John Scalzi caught my trackback before, and replied to a post that could have been construed as flame-bait -- I called him and his readers "squares" -- with a friendly and reasonable response. His point, that this woman who wrote some Star Wars Fan Fiction was in open violation of copyright, and that in light of her occupation as an editor and publisher this calls her professional compitence into question, is probably correct. My point sort of sailed over everyones' heads.
I came into the middle of a semi-professional catfight , and so my response was seen as off-topic. Also, given the writerly audience, I certainly didn't help myself out with "editors who help people right better." Still, my own spotty writing aside, I think I can distill our departure based on this comment from Mr. Scalzi:
Also, letâ€™s not make a moral crusader out of Ms. Jareo. She didnâ€™t publish her fan novel to subvert the existing copyright norms; she published it because she didnâ€™t really think sheâ€™d get caught. Itâ€™s explicit in her â€œinterviewâ€ on the subject, where she says â€œYes, it is for sale on Amazon, but only my family, friends and acquaintances know itâ€™s there.â€ Elsewhere in her interview she doesnâ€™t offer *challenges* to copyright law, she offers *rationalizations* as to why existing copyright law shouldnâ€™t apply to what she is doing, none of which hold up in the real world. As Ms. Jareo was not challenging copyright law, just arguing it shouldnâ€™t apply to *her,*...
See, I think the above is exactly why this author is a great moral case, even if she's not necessarily an intentional crusader. Maybe she's not up on the law because she works mostly with poetry or with technical manuels, or I dunno, but it seems to me that she's doing what any person un-initiated in the particulars of copyright would probably feel it natural to do:
- She wrote a story inspired by one of the better epics of a previous generation.
- She wanted to make it available for her extended social network.
- She took advantage of Amazon's web services that help her do this.
To me, this makes it even more resonant than if she was trying to commit some act of self-conscious civil disobedience. She was doing what felt right, and it just so happens that there are compelling economic, moral and even legal arguments that what she did was right, and the way we run Copyright in the US today is wrong.
So yes, I'm upset about how we deal with ideas, information and creativity as a society. As far as I'm concerned "the way it is" -- wherein Michael Jackson lives off Beatles royalties and you need written permission to have a snippit of TV on in the background of a documentary -- is wrong. It gets more deeply and darkly fucked the more you dig into it, especially on the high-tech end of things, and it's not just unjust; it's important. I believe that this really is important for our future: that culture remains a public commodity and that knowledge of how the world works is free.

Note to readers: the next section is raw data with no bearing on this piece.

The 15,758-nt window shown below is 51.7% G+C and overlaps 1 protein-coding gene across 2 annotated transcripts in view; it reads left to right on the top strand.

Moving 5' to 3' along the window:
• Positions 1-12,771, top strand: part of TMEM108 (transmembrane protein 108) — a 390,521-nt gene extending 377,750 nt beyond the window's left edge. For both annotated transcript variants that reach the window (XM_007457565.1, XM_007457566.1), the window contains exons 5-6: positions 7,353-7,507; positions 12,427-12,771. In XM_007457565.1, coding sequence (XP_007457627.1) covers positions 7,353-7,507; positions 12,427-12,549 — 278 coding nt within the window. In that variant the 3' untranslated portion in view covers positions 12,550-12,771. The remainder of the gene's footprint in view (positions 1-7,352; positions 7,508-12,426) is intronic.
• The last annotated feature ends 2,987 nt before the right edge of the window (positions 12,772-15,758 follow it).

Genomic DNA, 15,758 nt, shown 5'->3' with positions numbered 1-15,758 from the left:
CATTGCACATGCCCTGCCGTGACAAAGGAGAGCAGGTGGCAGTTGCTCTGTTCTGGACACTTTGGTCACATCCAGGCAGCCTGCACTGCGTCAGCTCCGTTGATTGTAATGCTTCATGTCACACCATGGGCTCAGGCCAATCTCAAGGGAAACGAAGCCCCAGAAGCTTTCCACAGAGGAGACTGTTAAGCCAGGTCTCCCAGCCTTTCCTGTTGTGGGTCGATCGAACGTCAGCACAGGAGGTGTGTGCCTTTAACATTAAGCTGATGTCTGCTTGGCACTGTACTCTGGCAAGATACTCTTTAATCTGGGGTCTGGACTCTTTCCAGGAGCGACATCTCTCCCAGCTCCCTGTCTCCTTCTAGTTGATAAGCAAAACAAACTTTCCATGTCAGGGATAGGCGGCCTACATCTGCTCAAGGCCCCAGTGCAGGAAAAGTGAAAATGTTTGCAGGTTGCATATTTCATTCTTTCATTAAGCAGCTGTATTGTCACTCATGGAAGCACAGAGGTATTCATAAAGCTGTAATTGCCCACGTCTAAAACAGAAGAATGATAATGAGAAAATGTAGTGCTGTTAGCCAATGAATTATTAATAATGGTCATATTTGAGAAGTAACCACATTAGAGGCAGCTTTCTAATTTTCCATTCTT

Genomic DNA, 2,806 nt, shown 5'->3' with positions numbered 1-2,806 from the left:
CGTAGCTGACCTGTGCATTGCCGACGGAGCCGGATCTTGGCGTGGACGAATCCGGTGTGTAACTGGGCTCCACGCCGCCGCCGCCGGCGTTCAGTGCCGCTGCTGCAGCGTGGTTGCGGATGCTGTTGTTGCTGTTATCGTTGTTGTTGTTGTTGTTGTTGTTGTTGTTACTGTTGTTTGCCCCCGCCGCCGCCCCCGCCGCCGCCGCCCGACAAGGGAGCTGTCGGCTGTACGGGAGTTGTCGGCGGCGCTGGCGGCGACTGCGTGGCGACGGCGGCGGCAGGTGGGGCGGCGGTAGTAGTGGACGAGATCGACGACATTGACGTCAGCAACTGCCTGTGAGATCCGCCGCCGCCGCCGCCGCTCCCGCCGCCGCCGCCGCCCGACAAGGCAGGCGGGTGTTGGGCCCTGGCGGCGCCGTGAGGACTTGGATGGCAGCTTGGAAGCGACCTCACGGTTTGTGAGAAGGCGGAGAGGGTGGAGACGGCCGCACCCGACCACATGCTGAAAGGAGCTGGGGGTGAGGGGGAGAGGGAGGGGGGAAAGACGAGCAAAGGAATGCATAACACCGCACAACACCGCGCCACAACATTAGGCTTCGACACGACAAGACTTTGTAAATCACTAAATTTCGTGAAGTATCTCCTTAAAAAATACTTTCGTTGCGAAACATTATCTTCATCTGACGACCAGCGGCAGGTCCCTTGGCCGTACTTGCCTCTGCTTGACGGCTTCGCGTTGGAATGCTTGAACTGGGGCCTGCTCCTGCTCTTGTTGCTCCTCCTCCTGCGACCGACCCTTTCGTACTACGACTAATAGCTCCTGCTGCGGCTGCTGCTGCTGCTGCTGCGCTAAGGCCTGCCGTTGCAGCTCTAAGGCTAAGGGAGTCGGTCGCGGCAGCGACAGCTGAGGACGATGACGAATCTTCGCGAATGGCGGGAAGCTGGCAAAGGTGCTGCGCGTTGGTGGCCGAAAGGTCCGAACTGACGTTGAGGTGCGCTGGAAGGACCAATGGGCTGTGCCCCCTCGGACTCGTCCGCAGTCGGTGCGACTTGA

Stick with me though, because that wasn't even the point.
Even more than arguing against the way things are, or where they're headed, I was attempting decry the way in which people who seek to be successful, and thus by necessity learn "how the real world works," often become semi/un-conscious proponents for the extension and continuence of this status quo, letigimate or not. I'm decrying the internalization of socially maladaptive norms. This is how corrupt institutions sustain themselves: by co-opting potential sources of dissent. This is was what initially drew my reaction.
I don't think you can draw a clear bright shining line between "the morality of current copyright law" and how you treat this case. You reify an immoral regime when you henpeck dissidents. Whether they happen to be clever or thoughtful or not, you've adopted The Man's mindset and are enforcing his way of seeing the world. That's what I see when I read a bunch of apparently intelligent people backslapping one-another over how "stupid" someone is in their violation of copyright.
It smacks of squaredom (or maybe cognitive dissonance) to say you'd cheer a person who'd take this kind of fight to the Supreme Court, and yet turn around and snipe at someone who just tries to get away with the same thing on a much smaller scale. It speaks to a subservience to the Law which I don't think the Law generally, and especially this law in particular, deserves.
And that's my meta-point: it sucks that so many professional creators settle down to work on Maggie's Farm. This is probably on the top of my mind because I'm in the stage of life where people start making all sorts of sacrifices for their careers, and those who have not yet internalized the tribal norms of one institution or another are under increasing pressure to do so. It's a shame that it happens like this.